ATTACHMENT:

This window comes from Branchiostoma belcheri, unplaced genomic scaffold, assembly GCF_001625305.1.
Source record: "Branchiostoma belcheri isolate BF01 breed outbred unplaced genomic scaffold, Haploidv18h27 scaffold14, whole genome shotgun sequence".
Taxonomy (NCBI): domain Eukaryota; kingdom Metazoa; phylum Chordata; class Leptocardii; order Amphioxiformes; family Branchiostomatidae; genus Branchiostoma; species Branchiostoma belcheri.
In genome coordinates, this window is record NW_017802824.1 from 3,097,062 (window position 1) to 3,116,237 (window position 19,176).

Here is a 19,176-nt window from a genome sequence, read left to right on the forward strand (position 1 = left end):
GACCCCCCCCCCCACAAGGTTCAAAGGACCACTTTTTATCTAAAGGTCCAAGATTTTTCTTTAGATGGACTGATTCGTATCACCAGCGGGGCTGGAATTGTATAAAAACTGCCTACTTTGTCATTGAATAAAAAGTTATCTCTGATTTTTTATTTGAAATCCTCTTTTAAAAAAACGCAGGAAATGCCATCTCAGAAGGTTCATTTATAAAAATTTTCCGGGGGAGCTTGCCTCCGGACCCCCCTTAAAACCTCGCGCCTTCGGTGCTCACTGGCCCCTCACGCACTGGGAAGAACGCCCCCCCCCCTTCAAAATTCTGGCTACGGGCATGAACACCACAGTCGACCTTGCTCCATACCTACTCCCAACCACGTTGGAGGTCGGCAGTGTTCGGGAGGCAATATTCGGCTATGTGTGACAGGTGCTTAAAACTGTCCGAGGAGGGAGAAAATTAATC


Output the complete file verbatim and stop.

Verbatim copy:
This window comes from Branchiostoma belcheri, unplaced genomic scaffold, assembly GCF_001625305.1.
Source record: "Branchiostoma belcheri isolate BF01 breed outbred unplaced genomic scaffold, Haploidv18h27 scaffold14, whole genome shotgun sequence".
Taxonomy (NCBI): domain Eukaryota; kingdom Metazoa; phylum Chordata; class Leptocardii; order Amphioxiformes; family Branchiostomatidae; genus Branchiostoma; species Branchiostoma belcheri.
In genome coordinates, this window is record NW_017802824.1 from 3,097,062 (window position 1) to 3,116,237 (window position 19,176).

Here is a 19,176-nt window from a genome sequence, read left to right on the forward strand (position 1 = left end):
GACCCCCCCCCCCACAAGGTTCAAAGGACCACTTTTTATCTAAAGGTCCAAGATTTTTCTTTAGATGGACTGATTCGTATCACCAGCGGGGCTGGAATTGTATAAAAACTGCCTACTTTGTCATTGAATAAAAAGTTATCTCTGATTTTTTATTTGAAATCCTCTTTTAAAAAAACGCAGGAAATGCCATCTCAGAAGGTTCATTTATAAAAATTTTCCGGGGGAGCTTGCCTCCGGACCCCCCTTAAAACCTCGCGCCTTCGGTGCTCACTGGCCCCTCACGCACTGGGAAGAACGCCCCCCCCCCTTCAAAATTCTGGCTACGGGCATGAACACCACAGTCGACCTTGCTCCATACCTACTCCCAACCACGTTGGAGGTCGGCAGTGTTCGGGAGGCAATATTCGGCTATGTGTGACAGGTGCTTAAAACTGTCCGAGGAGGGAGAAAATTAATC